The case of the day is WSOU Investments LLC v. TP-Link Technologies Co. (W.D. Tex. 2021). WSOU sued TP-Link, a Chinese company whose offices are in Shenzhen, for patent infringement. It sought leave under FRCP 4(f)(3) to serve process by email to TP-Link’s former US counsel and by certified mail to TP-Link’s US subsidiary. The court granted the motion, and TP-Link moved to dismiss for insufficient service of process.
The court correctly held that the Convention was not implicated, because the method of service it had authorized did not require the transmission of documents abroad. But TP-Link raised another argument, which I’ve covered here before. FRCP 4(f)(3) is part of Rule 4(f), which applies when service “at a place not within any judicial district of the United States.” If you say that service by email on the US attorney is okay because it does not require transmission of the document abroad, how can you also say that the service can be authorized by FRCP 4(f)(3), which applies only to service “at a place not within any judicial district of the United States?”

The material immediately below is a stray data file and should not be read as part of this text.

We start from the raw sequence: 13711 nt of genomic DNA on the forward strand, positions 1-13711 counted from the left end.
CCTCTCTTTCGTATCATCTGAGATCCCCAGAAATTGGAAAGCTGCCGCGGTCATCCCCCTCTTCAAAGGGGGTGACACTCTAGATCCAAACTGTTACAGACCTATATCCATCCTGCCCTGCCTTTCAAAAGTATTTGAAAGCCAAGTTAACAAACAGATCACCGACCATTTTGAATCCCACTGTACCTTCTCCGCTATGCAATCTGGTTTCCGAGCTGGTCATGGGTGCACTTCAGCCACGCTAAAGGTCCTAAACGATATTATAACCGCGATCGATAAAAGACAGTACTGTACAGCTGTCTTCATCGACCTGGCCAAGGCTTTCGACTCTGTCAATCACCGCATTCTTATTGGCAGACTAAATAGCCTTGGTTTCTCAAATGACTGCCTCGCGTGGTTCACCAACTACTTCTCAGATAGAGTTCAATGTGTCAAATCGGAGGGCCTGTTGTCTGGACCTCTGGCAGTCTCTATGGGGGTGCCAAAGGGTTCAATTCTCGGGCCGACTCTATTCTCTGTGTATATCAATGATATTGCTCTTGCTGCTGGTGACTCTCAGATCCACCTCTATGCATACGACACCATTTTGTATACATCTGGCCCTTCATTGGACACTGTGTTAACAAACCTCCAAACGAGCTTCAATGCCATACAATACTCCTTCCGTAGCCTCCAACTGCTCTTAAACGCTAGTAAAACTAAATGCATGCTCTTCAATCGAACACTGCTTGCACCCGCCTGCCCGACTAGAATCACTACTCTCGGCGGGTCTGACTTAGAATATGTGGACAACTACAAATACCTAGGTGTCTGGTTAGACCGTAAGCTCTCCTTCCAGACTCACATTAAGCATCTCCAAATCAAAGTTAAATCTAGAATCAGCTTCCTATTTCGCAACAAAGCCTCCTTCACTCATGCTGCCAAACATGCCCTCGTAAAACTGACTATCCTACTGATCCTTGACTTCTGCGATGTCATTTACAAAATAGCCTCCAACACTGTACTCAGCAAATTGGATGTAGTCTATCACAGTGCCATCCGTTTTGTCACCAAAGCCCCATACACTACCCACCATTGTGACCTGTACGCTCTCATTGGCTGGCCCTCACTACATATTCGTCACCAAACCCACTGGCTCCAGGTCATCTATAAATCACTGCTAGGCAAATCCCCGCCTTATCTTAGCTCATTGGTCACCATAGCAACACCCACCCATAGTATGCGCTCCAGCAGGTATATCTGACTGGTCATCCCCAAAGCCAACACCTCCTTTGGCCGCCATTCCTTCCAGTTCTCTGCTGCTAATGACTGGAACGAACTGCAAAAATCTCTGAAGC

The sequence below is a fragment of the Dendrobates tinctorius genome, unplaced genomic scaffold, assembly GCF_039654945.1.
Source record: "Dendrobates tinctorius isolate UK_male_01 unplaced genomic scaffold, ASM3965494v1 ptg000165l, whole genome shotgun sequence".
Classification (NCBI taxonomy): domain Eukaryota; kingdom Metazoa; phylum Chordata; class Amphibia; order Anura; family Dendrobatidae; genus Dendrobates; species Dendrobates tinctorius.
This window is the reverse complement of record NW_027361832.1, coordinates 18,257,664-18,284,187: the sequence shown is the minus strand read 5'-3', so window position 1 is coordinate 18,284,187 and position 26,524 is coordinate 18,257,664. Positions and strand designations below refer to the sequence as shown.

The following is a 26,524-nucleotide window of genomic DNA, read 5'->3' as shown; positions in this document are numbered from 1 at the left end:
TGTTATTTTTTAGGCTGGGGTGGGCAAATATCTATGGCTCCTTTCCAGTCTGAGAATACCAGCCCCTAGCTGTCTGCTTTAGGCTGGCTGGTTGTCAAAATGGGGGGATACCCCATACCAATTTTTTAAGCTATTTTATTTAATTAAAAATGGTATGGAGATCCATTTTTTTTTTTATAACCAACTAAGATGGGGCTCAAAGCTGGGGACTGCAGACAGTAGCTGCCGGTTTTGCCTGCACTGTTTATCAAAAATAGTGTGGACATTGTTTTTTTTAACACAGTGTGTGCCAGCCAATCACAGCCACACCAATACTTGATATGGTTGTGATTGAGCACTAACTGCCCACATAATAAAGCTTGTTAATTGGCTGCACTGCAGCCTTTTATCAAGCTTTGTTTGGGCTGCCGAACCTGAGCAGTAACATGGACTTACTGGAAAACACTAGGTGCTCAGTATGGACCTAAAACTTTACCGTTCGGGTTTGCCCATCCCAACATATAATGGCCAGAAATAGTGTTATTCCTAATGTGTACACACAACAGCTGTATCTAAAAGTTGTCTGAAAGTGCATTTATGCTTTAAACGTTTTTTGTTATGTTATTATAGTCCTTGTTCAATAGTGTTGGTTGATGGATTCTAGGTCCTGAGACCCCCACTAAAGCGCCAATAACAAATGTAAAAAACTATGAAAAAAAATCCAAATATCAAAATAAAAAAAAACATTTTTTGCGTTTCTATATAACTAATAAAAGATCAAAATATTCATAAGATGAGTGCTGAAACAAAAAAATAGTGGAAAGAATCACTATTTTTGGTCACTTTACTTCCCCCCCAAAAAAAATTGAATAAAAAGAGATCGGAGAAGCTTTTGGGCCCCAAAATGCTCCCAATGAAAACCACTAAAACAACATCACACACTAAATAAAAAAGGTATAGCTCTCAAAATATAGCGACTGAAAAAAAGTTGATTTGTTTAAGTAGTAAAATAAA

It’s a puzzle. One answer is precedent: there are a lot of cases allowing service on a foreign defendant by serving the US counsel. That’s a fair answer, though not very satisfying. It’s the answer the court gave in today’s case. Another answer is to say that you can serve process abroad even if you don’t transmit a document abroad. This requires some fancy footwork: maybe you say that service of process takes place abroad if it has the effect of subjecting the foreign defendant to jurisdiction, even though you don’t transmit a document abroad for service (the language of Article 1 of the Convention) unless you actually send the document abroad. But the first part of this seems a little circular. I don’t know if there is another answer to the riddle.